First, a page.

Philip Edgcumbe’s first thought when he left the airport in Delhi was how cold it was. It was a foggy day in January of 2009, and Edgcumbe, an engineering physics major at the University of British Columbia, had just arrived in the chaotic Indian capital on a four-month exchange at the elite Indian Institute of Technology. In retrospect, he probably could have done a little more research before making the 11,000-kilometre journey; the two novels by Rohinton Mistry and Salman Rushdie he’d read hadn’t provided the kind of detail that would have seen him pack a few more sweaters in his bag. But here he was, underdressed and nervous and excited, with classes due to start in a few days.
Edgcumbe had always known he wanted to study abroad, but he didn’t expect to end up in India. Then two things happened: He read an Economist article about IIT, which chooses 2,500 students from among 400,000 who write the entrance exam each year; and a classmate signed up for the Delhi exchange and urged Edgcumbe to come along. “IIT’s academic reputation is good, and I felt that going on exchange should be as different an experience as possible,” says Edgcumbe. “India certainly fit the bill.”
By the time he flew home six months later (he stuck around for an extra six weeks to volunteer at an orphanage north of Delhi), he had made lifelong friends. “I was amazed at how easily I was able to connect,” says Edgcumbe. “There really was very little that fundamentally differed between myself and the students I spent four months with. I gained an appreciation for how global we are, and the universal hope and culture of young people.”
There are other benefits to studying abroad: learning a second language, developing an international network of contacts, building self-reliance. And there’s this: A 2009 survey by the Canadian Bureau for International Education found that 91 per cent of employers value prospective employees with international experience because it develops cross-cultural understanding. And half of them said they’d choose a candidate who had studied abroad over one who hadn’t. “Understanding other cultures and relationship-building are real assets among employees,” says Christine Tausig Ford, vice-president of the Association of Universities and Colleges of Canada. “You just have to look at the way the world is shaped these days by global forces and the speed with which knowledge moves.”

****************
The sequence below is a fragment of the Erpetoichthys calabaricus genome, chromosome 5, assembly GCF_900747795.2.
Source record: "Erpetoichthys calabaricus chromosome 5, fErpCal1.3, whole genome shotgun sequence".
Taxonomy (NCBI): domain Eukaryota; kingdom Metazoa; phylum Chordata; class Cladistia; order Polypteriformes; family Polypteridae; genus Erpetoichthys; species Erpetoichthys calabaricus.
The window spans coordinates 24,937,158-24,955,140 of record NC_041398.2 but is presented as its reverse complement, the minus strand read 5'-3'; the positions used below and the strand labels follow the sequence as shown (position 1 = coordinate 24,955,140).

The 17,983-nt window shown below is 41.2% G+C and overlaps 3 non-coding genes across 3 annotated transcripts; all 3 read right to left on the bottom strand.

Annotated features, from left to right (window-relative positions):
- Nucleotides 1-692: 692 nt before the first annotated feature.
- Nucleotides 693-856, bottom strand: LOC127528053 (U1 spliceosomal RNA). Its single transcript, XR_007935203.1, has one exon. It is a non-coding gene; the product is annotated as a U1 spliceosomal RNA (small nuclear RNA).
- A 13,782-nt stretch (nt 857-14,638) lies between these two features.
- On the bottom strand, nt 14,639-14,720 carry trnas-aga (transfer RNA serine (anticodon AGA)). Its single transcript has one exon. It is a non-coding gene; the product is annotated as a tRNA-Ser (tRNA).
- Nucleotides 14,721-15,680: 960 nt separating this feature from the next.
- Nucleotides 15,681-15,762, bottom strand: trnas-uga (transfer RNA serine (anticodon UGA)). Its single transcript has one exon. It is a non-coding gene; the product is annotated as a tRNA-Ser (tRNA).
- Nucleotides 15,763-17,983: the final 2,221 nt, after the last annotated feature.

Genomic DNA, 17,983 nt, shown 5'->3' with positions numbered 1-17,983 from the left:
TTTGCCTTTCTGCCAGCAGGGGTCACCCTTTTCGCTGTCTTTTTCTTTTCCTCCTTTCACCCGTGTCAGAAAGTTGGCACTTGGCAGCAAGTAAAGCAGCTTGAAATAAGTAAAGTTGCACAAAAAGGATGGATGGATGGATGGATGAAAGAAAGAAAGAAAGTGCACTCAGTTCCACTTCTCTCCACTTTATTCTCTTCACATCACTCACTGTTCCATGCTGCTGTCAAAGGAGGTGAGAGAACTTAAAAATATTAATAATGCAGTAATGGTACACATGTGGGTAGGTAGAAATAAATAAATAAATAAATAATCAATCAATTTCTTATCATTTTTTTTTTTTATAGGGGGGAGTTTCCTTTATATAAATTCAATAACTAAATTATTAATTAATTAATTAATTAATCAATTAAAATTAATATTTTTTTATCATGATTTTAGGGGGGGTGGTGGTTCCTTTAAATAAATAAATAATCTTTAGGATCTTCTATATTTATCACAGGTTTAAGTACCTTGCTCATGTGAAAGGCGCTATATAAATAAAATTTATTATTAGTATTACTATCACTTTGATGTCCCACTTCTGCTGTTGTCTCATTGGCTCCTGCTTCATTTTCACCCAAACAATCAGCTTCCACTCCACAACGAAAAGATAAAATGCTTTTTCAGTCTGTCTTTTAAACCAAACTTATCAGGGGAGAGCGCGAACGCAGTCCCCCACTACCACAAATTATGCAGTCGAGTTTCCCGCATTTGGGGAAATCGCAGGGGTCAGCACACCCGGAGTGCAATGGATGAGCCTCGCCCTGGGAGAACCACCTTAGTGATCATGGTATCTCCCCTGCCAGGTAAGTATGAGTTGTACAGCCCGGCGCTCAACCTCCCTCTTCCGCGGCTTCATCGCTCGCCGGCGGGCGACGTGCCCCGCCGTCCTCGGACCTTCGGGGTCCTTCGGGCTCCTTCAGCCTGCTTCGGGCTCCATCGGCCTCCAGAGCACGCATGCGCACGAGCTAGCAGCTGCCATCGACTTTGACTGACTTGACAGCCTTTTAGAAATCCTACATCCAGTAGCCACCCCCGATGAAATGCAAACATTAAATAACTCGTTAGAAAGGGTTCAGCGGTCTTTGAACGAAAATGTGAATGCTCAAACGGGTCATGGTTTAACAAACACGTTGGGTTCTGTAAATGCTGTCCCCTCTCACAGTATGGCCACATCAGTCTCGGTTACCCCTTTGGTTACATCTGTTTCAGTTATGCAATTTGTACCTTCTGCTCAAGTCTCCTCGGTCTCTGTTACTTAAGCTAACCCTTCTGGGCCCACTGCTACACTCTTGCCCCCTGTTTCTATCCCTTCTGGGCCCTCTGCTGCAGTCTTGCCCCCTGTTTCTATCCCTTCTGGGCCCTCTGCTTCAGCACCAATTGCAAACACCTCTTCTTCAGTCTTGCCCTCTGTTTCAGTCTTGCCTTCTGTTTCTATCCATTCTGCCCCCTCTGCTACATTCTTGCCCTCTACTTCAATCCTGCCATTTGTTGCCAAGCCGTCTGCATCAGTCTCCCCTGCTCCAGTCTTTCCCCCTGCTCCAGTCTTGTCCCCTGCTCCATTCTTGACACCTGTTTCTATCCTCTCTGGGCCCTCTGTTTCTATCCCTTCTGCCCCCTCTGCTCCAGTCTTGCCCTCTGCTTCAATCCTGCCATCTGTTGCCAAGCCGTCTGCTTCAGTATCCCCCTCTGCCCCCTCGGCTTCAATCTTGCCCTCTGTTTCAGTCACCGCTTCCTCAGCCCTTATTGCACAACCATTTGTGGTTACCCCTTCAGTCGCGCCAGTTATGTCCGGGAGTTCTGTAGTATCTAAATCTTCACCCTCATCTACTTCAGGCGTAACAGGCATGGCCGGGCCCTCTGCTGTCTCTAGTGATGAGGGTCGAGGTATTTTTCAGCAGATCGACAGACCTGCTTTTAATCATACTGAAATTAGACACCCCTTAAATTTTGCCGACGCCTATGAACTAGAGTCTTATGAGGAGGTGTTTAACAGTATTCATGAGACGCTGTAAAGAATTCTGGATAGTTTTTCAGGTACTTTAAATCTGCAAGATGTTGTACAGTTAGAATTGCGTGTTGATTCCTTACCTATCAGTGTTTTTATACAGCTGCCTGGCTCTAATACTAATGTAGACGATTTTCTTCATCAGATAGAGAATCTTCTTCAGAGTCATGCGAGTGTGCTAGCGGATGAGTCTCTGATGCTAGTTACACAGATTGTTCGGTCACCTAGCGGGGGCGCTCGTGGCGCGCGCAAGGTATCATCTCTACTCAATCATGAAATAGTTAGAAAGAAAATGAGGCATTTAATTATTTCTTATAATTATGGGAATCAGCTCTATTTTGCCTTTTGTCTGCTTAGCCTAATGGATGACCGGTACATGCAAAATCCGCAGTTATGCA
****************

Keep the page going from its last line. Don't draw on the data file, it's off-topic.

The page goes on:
Canadian universities offer more than 3,000 exchanges to 175 countries, in just about every discipline imaginable – international development in Ghana, indigenous studies in Mexico, history at a 15-century English castle, engineering in Shanghai. Yet, just 12 per cent of undergrads study abroad, compared to one-third of students in Germany. And that has university administrators nationwide fretting that Canada’s young people won’t be able to compete in a global job market. “It’s just better for Canada as a whole,” says Daniel Woolf, president of Queen’s University in Kingston, Ont., which has 150 exchange agreements in 45 countries (plus the aforementioned castle in England). “We’ve always been positioned as a middle power, an honest broker between different power blocks. We’ve been very well respected internationally. That won’t continue if we don’t produce graduates who are at least comfortable in another environment.”
Universities have traditionally sunk far more resources into attracting foreign students to Canada than in sending homegrown ones abroad, since incoming students boost a school’s bottom line with fat tuition fees. “It used to be we took a field of dreams approach to international exchanges,” says Robert Campbell, president of Mount Allison
University in Sackville, N.B. The school would set up an exchange to, say, Oslo and just expect kids to sign up. Today, the 2,500-student school has 17 exchanges to 14 countries, including economics in China and theatre studies in New Zealand. “We’re being much more deliberative in making agreements that are useable and practical for our students. We don’t just wait passively.”